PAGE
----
Ability to deal with people
Looking after visitors
Driving (useful in some, but not all, jobs)
The major security organisations
The main UK security organisations are the Security Industry Authority (SIA), the British Security Industry Association (BSIA) (the trade association for the professional security industry) and, working alongside the BSIA, Skills for Security, the skills and standards-setting body for the sector. If you are thinking of ultimately working in one of the following sectors you will need an SIA licence (see below):
• manned guarding, including
- cash and valuables in transit
- close protection
- door supervision
- public space surveillance (CCTV)
- security guarding
• key holding
• immobilisation, restriction and removal of vehicles.
You can find full details of licence types, and licensable roles and activities on the SIA website. This is the best source of in-depth and up-to-date information on the qualifications, licensing and training required to work in this industry.
The SIA’s current licence application fee is £190 for a three-year licence, except for front-line vehicle immobiliser licences, where the fee is £190 for a one-year licence. If you need more than one licence, the second licence will be discounted by 50%.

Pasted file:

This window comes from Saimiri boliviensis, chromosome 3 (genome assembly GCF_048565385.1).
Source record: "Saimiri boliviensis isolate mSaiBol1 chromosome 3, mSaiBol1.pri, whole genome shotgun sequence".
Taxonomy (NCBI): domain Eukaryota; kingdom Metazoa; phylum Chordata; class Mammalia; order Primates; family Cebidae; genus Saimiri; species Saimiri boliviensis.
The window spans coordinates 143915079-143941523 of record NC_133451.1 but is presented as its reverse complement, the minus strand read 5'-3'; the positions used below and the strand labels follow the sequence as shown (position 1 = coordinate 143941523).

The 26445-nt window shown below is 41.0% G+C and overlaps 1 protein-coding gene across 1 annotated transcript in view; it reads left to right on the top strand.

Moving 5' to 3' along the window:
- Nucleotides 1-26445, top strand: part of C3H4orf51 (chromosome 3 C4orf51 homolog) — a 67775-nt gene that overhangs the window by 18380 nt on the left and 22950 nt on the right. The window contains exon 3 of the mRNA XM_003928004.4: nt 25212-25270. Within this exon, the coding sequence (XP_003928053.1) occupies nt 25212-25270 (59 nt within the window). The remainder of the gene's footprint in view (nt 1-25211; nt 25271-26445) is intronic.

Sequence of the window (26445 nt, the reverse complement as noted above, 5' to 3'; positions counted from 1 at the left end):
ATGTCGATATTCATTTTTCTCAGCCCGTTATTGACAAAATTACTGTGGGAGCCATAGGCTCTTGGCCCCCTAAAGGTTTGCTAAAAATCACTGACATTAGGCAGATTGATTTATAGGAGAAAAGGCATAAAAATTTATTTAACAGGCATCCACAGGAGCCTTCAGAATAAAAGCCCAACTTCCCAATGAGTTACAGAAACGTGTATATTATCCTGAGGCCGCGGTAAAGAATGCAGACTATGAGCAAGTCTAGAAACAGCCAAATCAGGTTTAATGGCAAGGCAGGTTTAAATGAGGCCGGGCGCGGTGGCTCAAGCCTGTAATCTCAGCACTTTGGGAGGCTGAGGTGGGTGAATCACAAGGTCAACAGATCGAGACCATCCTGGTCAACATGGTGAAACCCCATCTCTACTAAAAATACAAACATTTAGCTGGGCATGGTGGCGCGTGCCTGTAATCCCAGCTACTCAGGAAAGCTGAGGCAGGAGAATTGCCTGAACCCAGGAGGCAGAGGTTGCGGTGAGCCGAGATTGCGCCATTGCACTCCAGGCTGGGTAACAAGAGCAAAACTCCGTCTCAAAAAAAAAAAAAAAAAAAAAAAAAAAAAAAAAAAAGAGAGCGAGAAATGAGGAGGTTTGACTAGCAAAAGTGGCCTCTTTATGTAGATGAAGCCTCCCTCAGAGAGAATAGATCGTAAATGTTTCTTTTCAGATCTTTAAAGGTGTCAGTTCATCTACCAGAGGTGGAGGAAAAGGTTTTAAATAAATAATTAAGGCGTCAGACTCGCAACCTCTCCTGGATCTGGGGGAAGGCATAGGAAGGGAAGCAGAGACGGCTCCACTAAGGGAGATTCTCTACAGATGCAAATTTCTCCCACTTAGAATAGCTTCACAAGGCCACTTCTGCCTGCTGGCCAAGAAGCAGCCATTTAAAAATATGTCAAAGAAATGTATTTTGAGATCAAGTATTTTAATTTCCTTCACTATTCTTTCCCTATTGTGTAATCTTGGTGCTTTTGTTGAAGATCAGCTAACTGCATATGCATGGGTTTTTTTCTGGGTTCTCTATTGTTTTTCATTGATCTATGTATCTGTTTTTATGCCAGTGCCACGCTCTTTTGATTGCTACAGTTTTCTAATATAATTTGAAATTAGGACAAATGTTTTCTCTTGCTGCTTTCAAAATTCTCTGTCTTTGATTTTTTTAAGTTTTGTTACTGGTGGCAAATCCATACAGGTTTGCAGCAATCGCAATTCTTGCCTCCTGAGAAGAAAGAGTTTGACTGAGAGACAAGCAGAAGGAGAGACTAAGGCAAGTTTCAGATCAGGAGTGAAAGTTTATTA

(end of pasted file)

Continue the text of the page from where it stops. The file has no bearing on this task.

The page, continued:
For further details and to start your application, click here.
Job roles in the security industry
If you’re thinking of a job in security when the time comes for you to leave the Forces, here are some of the roles you might like to consider …
Static and mobile security guards
Most security is carried out by static guards who patrol premises, and use CCTV and surveillance equipment. They will probably have radios, and may combine security with gate control and reception duties. Some will use dogs. Mobile guards use vans to patrol a number of establishments, while cash-in-transit guards protect money and other valuables.
Store security officers
Store security officers usually work more than 40 hours a week, Monday to Saturday, sometimes operating in plain clothes as store detectives. They check for shoplifting, that delivery contents are correct, and deal with general emergencies such as sick customers and lost children. To work in this field, you would need good interpersonal skills, and the ability to produce written reports and give evidence in any case of theft where you have made a citizen’s arrest.
KEY ATTRIBUTES AND SKILLS FOR A SECURITY OFFICER
Ability to deal with people
Looking after visitors
Driving (useful in some, but not all, jobs)
Security alarm fitters
Security alarm fitters install and maintain systems that have ideally been planned by a trained surveyor. They have to make good any damage, and could be working anywhere from a small private house to a modern office block. They work normal weekday hours with some requirement for overtime, jobs at weekends and response to emergency call-outs. Much of their work involves cramped conditions and working at heights.